Toddler Turned Shark

I have a biter on my hands. Unfortunately I’m not talking about a toddler nibbling on food, I’m talking about my 18-month-old chomping down on other people. He thinks it’s a game. When he bites it’s usually not because he’s upset and trying to retaliate, it’s because he’s excited. He gave me a huge smile and then bit down on my thigh when he saw me this morning (I had slept in). When Chris got home yesterday morning, he squealed in delight and then chomped down on Chris’ shoulder while he was hugging him.

Although we don’t like being bitten–it hurts and leaves a mark every time–and we always reprimand Mason when he bites us, I had never heard of Mason biting other children at school, so I wasn’t too worried about it. Then he started chewing on his classmates.

I arrived home Thursday night from happy hour and Mason’s babysitter (who happens to be his teacher) informed me that he had bitten two kids at school that day. I was absolutely horrified. And mortified, so mortified. Mason had been bitten by other kids at school before, but he had never bitten back (in fact he’s laughed when it’s happened). The teacher thought the sudden biting might be related to his transitioning to a new classroom with older kids. I suspect it might be teething-related; he’s cutting two top molars and a bottom tooth right now. But that still doesn’t make it OK.

Problem is, how do you teach a kid that a behavior that he thinks is funny is actually really bad? I know his little friends at school must bite hard because Mason bites hard, but despite the pain he still thinks it’s hysterical to bite people and to be bitten, apparently.  I’ve started to give him two-minute time-outs whenever he bites, and I tell him “It’s not nice to bite other people.” But I’m still not convinced he understands why he’s being punished, especially since he laughs his way to time-out. Any advice?

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  1. by miss Brenda

    On February 21, 2012 at 6:29 pm

    Some kids explore by biting If your child experiments by biting immediately say “no” in a firm voice, and give him a variety of toys to touch, smell and taste and encourage sensory-motor exploration.f your child is learning to play with other children, try to guide behavior if it seems rough (take the child’s hand and say, “Touch Jorge gently—he likes that”) and reinforce pro-social behavior (such as taking turns with toys or patting a crying child).

    If your child is frustrated in expressing his/her needs and wants, state what she is trying to communicate (“you feel mad when Ari takes your truck” or “you want me to pay attention to you”).

    If your child is threatened by new or changing situations such as a parent returning to work, a new baby, or parents separating, provide special nurturing and be as warm and reassuring as possible, and help him or her talk about feelings even when he or she says thing like “I hate my new baby.”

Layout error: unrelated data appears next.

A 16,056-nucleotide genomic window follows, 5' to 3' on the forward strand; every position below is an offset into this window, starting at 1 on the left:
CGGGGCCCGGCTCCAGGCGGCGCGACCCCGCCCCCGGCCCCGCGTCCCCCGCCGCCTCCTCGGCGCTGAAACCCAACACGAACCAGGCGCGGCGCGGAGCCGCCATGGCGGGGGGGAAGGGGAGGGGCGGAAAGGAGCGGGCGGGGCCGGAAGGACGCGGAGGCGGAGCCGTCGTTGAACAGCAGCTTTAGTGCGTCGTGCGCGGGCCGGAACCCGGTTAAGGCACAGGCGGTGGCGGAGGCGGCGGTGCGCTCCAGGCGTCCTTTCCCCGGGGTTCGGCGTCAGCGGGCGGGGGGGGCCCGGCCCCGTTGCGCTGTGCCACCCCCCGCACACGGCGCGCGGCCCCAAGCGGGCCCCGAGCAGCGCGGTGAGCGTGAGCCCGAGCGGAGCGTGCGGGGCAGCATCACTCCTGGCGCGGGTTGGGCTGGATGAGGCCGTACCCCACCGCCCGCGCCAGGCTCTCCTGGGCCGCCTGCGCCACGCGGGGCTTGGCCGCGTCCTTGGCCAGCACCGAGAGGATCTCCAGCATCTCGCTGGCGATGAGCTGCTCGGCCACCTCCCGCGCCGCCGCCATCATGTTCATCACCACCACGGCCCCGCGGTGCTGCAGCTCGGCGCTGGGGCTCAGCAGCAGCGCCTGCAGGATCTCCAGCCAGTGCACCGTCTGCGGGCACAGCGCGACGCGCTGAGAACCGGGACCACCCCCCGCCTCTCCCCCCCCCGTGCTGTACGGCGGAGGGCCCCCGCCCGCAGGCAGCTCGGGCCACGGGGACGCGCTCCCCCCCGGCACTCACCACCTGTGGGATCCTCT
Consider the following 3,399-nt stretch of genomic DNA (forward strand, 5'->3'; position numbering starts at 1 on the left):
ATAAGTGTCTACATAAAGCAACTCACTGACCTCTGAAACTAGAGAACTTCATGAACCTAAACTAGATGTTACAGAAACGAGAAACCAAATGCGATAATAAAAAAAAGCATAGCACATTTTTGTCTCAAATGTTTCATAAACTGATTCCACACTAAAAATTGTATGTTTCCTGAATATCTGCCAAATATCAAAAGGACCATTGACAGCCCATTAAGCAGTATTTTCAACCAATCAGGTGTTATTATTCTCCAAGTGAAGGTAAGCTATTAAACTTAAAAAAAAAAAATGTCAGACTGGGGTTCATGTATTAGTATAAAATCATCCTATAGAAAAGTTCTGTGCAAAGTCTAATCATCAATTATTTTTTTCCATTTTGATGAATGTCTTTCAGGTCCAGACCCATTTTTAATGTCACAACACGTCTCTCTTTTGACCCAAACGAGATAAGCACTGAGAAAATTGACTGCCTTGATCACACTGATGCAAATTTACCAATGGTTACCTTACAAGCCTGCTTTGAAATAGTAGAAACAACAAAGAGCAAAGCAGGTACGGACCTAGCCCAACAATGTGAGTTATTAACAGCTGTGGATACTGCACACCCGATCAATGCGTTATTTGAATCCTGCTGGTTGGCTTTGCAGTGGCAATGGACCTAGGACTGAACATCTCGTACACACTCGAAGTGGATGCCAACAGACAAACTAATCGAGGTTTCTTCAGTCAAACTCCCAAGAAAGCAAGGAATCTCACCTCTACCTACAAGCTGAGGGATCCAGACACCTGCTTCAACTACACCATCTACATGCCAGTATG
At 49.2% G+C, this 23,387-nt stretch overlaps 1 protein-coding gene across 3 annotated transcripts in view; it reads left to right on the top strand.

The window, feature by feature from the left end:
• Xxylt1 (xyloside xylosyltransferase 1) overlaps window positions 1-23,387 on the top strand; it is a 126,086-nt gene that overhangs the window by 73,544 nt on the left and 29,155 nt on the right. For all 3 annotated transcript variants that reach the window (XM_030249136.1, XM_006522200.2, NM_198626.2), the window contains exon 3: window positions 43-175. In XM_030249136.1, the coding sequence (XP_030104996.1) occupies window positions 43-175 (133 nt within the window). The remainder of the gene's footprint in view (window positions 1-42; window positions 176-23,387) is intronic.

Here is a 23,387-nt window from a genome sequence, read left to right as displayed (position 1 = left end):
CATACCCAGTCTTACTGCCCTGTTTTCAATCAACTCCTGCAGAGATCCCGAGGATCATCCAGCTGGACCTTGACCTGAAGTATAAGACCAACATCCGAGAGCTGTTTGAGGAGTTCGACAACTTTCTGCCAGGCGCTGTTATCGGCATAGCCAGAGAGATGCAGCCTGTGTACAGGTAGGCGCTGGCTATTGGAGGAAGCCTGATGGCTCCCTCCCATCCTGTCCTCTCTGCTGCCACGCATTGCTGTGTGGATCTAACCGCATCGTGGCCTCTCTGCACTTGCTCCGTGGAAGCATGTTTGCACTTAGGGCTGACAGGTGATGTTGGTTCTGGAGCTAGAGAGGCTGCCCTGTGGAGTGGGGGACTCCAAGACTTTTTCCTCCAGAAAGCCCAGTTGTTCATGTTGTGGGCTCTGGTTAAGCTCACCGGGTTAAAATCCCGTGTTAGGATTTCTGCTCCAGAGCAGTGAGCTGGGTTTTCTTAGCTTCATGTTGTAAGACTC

But the good thing by 3 years old the biting behavior usually goes away

  2. by Dawn

    On February 21, 2012 at 6:56 pm

    My daughter went through a biting phase when she was about 15 months old. It seemed to occur every time she got overly frustrated or happy. Like she was trying to express herself, but she didn’t know how and then “chop,” she’d bite one of us. I finally bought the book “Teeth Are Not For Biting” by Elizabeth Verdick and it worked wonders! She was so responsive to the pictures and the message “Ouch! Teeth are not for biting. Biting hurts!” I was actually amazed by how well she responded to it. The biting subsided quickly after that. Now it only happens every now and again when she is overly excited about something. Then we sit down and revisit the book. Works every time for us. Good luck and I hope your little shark stops biting soon! It really does hurt!
    - Dawn, merelymothers.com

  3. by Noreen

    On February 21, 2012 at 7:07 pm

    My son did the exact same thing, biting when really excited. He’s 15 mo now and hasn’t bitten in months. When he would bite I would immediately say in a calm voice “no biting”, remove him and then distract him to something else. He would cry a bit because he didn’t know that it hurt me, but after a couple of times he figured it out. I think the biggest thing is to not have a big reaction. That tends to get them going even more!

  4. by Adrienne

    On February 26, 2012 at 9:57 pm

    Hi Heather,

    Something I do with my kids when they go through this stage is say, “We bite food, not people.” I use time outs when they continue to not listen too, but I usually try to redirect first and ask if they are hungry, and tell them to use their words (or signs) if they are using biting instead of communication. It also works for other behaviors such as kicking and throwing. I say, “We kick/throw balls, not people/toys/whatever.” Hope this helps!